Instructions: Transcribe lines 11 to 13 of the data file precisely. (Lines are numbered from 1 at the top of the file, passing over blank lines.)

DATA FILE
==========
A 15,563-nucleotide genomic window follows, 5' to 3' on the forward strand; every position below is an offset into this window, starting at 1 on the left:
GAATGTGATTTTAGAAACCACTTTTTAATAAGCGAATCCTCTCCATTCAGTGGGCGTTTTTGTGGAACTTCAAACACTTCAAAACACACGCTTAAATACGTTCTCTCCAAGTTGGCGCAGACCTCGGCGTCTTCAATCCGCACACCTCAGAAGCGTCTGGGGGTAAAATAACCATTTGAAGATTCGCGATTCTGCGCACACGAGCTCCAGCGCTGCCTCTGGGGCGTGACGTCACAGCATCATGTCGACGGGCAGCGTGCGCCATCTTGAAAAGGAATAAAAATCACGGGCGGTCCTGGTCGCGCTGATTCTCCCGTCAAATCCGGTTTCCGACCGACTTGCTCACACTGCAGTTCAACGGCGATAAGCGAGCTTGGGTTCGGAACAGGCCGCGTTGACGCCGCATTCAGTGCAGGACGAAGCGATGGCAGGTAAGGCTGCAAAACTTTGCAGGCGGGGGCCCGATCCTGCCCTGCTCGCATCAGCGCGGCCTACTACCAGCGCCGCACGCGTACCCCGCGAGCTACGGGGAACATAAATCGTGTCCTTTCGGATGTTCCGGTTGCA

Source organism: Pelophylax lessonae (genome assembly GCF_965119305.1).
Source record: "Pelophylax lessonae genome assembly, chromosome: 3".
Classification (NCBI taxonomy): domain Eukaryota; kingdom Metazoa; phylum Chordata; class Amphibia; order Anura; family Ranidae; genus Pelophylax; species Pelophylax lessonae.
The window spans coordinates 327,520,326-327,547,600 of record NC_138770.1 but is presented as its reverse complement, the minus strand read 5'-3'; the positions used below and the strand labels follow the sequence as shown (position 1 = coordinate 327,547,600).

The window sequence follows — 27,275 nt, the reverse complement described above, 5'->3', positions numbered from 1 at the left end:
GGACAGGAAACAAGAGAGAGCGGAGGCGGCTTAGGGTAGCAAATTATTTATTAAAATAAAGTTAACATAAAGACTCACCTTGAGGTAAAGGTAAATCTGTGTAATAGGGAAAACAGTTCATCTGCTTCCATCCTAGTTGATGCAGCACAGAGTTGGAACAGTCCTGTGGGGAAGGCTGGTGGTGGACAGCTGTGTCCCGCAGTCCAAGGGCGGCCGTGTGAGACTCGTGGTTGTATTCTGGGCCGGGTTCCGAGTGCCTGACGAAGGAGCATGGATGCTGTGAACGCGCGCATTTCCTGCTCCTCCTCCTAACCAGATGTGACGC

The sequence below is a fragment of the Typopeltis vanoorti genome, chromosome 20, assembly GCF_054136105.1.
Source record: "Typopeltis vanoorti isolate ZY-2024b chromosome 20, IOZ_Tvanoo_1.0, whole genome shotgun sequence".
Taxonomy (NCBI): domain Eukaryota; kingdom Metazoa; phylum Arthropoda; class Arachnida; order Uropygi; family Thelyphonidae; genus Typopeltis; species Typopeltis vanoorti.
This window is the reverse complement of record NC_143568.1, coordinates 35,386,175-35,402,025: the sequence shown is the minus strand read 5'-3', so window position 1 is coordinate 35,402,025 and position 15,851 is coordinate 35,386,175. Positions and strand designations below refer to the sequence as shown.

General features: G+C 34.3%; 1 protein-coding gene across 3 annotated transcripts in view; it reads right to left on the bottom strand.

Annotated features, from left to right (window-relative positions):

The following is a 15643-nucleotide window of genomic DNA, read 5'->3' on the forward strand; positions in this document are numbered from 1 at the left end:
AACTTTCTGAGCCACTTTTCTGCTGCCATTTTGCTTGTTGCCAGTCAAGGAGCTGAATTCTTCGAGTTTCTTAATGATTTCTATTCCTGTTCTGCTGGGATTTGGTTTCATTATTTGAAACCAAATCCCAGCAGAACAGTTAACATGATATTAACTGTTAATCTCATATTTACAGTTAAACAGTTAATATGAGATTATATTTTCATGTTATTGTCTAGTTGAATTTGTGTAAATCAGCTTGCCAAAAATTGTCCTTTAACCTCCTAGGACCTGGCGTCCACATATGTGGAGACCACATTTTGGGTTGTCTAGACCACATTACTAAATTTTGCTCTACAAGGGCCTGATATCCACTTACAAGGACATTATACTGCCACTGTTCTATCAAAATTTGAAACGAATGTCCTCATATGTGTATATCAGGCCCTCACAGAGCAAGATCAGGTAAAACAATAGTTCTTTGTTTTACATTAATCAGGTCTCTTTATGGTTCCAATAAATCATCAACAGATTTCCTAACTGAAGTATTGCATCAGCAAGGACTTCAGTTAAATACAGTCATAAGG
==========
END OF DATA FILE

Taxonomy (NCBI): domain Eukaryota; kingdom Metazoa; phylum Arthropoda; class Arachnida; order Uropygi; family Thelyphonidae; genus Typopeltis; species Typopeltis vanoorti.
This window is the reverse complement of record NC_143568.1, coordinates 35,386,175-35,402,025: the sequence shown is the minus strand read 5'-3', so window position 1 is coordinate 35,402,025 and position 15,851 is coordinate 35,386,175. Positions and strand designations below refer to the sequence as shown.

General features: G+C 34.3%; 1 protein-coding gene across 3 annotated transcripts in view; it reads right to left on the bottom strand.